'Secondary actors' would lose protections against private lawsuits under Senate proposal

By Amanda Becker
Monday, May 17, 2010

Among the proposed amendments to the larger financial regulatory overhaul bill wending its way through the Senate is one that would allow shareholders to file private lawsuits against anyone who aids or abets corporate fraud -- potentially exposing lawyers, accountants, investment bankers and others who advise public companies to a category of litigation to which they have previously been immune.

The amendment, introduced by Sen. Arlen Specter (D-Pa.) with the support of 11 other Democratic senators, would essentially overturn nearly two decades of legal precedent and establish that "any person that knowingly provides substantial assistance" to individuals and companies committing securities fraud would be as liable as those they were assisting.

"The critical players in our capital markets are often the gatekeepers -- the investment bankers, the accountants, the lawyers -- and they may often be immune ... even though they are aiding and abetting a fraud," said Columbia University law professor John C. Coffee Jr.

Under current law, which is rooted in the Supreme Court's decisions in Central Bank of Denver v. First Interstate Bank of Denver and Stoneridge Investment Partners v. Scientific-Atlanta, private lawsuits typically can't be filed against "secondary actors," as they are known, that are implicated in securities fraud. Only the Securities and Exchange Commission or the Justice Department can initiate legal action against them. Only when a secondary actor becomes a "primary actor" -- say an accounting firm that knowingly files a fraudulent prepared statement -- does it become subject to civil lawsuits brought by disgruntled shareholders.

"In Central Bank and Stoneridge there was a pretty clear line drawn as to who was a primary actor and who would be a secondary actor; expanding that range opens up a host of new defendants to these cases," said William F. Sullivan, a Paul Hastings partner in Los Angeles.

The Stoneridge decision protected the law firm Mayer Brown last year after a client's shareholders sued the firm and one of its partners in a securities class action. Mayer Brown attorneys had drafted a prospectus for the initial public offering of financial services company Refco, which collapsed shortly thereafter due to fraudulent accounting. Though U.S. District Court Judge Gerard E. Lynch dismissed the claim against Mayer Brown -- a partner was later convicted in a criminal suit -- he called the interpretation in Stoneridge "ripe for legislative re-examination" and compared secondary actors with the Godfather ordering a hit.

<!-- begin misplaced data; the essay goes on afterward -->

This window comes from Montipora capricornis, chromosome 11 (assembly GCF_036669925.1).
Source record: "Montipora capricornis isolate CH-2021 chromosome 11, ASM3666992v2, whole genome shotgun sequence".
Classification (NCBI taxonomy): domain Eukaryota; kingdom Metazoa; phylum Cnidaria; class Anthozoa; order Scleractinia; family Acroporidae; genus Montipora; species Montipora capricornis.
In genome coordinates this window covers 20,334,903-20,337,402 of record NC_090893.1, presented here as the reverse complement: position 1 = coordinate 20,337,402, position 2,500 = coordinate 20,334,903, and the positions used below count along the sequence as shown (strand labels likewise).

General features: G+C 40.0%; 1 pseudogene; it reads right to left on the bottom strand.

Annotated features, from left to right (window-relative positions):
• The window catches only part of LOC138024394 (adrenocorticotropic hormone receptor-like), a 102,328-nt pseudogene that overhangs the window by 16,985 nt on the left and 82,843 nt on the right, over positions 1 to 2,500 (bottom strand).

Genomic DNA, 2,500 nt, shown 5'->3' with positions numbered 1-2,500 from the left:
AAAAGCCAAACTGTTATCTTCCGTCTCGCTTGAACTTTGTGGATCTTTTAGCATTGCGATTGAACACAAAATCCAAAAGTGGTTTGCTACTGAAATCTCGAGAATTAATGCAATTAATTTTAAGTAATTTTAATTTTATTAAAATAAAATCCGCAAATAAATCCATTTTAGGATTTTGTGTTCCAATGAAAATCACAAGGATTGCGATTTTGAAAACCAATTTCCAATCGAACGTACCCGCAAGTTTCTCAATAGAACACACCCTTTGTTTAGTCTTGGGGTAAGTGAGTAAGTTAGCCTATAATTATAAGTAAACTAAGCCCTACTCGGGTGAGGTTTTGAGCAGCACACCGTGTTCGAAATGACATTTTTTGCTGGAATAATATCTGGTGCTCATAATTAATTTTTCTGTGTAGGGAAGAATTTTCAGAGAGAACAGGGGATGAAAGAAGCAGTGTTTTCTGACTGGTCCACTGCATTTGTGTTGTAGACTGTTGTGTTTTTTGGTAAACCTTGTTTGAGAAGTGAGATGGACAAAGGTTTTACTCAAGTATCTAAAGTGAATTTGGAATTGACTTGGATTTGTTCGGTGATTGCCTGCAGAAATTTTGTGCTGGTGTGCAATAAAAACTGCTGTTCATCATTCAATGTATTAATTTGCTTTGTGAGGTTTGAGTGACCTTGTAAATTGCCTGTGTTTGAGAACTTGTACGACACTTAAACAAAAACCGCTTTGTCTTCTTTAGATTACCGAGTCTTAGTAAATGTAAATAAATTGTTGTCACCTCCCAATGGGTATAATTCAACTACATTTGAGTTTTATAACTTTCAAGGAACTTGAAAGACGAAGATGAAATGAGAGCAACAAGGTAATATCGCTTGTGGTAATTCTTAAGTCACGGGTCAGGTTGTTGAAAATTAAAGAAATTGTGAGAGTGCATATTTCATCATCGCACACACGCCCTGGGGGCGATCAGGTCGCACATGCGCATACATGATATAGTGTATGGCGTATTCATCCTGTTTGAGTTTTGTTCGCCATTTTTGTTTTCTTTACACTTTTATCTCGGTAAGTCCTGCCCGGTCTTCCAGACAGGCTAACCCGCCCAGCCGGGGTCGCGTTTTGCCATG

Specter last July heeded Lynch's call when he introduced the Liability for Aiding and Abetting Securities Violation Act, but that effort stalled in committee. On May 3 he used the same language in the proposed amendment to the Restoring American Financial Stability Act, which is currently being debated in the Senate. In mid-April, a nearly identical stand-alone measure was introduced in the House by Rep. Maxine Waters (D-Calif.).

"Politically, I think today there are probably fewer headwinds than there used to be -- and a lot more grass-roots support for -- such an amendment," Sullivan said.

A gallery of vocal critics, including corporate defense attorneys and the U.S. Chamber of Commerce, say that tinkering with Stoneridge is a mistake that would subject a slew of companies to a financially devastating barrage of litigation. Hans von Spakovsky, a legal scholar at conservative think tank Heritage Foundation, characterized it as a move by plaintiffs attorneys to go after those with "deep pockets" after other companies become insolvent.

"It's really informative if you go back and look at the case Specter and his friends are trying to overturn, it shows how ... the plaintiffs bar wants to expand liability so they can easily go after anybody who has any relationship with the company that is the target in their lawsuit," von Spakovsky said.

In Stoneridge, Charter Communications allegedly overpaid vendors, which then repaid the excess by purchasing advertising, to inflate company revenue. The court found that the vendors were not liable because they in no way misrepresented themselves to Charter's shareholders, but von Spakovsky said that under the language of the proposed amendment, outside vendors and almost "every industry in America" could be sued.

Coffee conceded that there are times when internal fraud within a company leaves its outside accountants "hoodwinked," but said that opening up aiders and abettors to civil lawsuits could be an effective deterrent. Primary violators, he explained in his testimony before a Senate subcommittee in September, often have to make a choice between fraud and bankruptcy. Typical secondary actors do not directly benefit from the fraud but might be deterred if shareholders could sue them along with the primary actor.

"We're never going to be able to compensate for the 2008 crisis; the most we can do is deter people," Coffee said.

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